New Law Fines People Who Tells The Truth About Natural Supplements $2.3 Million

Presently, more people are finding out the benefits of natural supplements and comparing them to conventional medicines. The Inquisitr understands this importance and has reported on natural ways (in which natural supplements are used) to manage certain conditions. This includes seven ways to naturally treat ADHD, seven ways to naturally prevent a heart attack, and even natural ways to treat rheumatoid arthritis. However, the one natural supplement that received the most importance is Vitamin D, which may be linked to preventing tuberculosis.

As time goes by, we are learning more benefits for said natural supplements. However, it seems certain parties — either organizations or individuals — don’t want people to know their benefits compared to conventional medicine. As a matter of fact, there is a new law fining $2.3 million to those who tell the truth about natural supplements.

According to an article by Natural Society and followed up by Endo Riot, the Food and Drug Administration (FDA) has issued a “guidance document” hitting anyone who sells natural, non-patent supplements with a $2.3 million price tag. This also includes natural supplements that are backed by plenty of research, too. Apparently, the new price tag is connected to the Investigational New Drug application (IND), despite the fact that supplements are technically not drugs, but usually plants and herbs.

This new law, however, is in direct violation to the terms of the Dietary Supplement Health and Education Act of 1994 (DSHEA). As listed in the act, supplements with established ingredients — those sold in the United States prior to 1994 — can be marketed without any evidence that they are effective or safe. Sadly, many organizations take advantage of this act and provide a wide array of supplements with misleading claims. That negative aside, the question is this: should the FDA should regulate herbs and vitamins?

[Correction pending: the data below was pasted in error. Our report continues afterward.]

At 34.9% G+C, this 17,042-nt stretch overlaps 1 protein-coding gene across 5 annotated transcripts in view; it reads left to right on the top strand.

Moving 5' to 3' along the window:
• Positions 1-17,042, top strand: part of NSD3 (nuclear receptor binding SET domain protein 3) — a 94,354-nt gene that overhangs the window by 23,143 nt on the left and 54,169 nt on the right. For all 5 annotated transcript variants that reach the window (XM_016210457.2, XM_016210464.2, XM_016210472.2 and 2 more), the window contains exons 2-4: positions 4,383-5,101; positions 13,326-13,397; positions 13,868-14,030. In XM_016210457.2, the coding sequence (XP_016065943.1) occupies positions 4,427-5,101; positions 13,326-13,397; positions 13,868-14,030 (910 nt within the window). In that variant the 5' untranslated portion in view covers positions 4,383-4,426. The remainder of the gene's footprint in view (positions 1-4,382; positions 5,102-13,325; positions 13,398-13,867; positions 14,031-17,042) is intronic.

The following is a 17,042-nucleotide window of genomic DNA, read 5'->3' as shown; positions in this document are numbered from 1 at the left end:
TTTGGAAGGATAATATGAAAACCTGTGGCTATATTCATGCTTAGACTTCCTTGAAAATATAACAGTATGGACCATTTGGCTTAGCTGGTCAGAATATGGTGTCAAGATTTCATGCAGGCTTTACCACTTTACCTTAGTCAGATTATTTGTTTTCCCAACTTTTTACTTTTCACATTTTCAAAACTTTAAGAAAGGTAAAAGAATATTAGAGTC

The regulation may possibly be a way to make all natural supplements illegal. Health Freedom Alliance included in their report on the new law, the IND by the FDA. From what was explained, natural supplements will require the following to even be considered for investigation.

  • A general investigational plan
  • Information and completed forms about the investigators
  • Study protocols
  • Chemistry, manufacturing, and controls (CMC) information about the drug substance and the drug product
  • Animal pharmacological and toxicological studies and any prior human experience.

Just from the requirements above, almost all natural supplements wouldn’t qualify. Most studies on natural supplements are done independently in universities. To the FDA, such studies are not feasible.

Now that you’ve read the news on the new law on natural supplements and the $2.3 million fine that comes with it, what are your views? Do you think the fine is of a valid reason that hasn’t been reported? If so, what is the valid reason? If not, do you think this is the government’s way of shunting out natural supplements in favor of conventional medicine?

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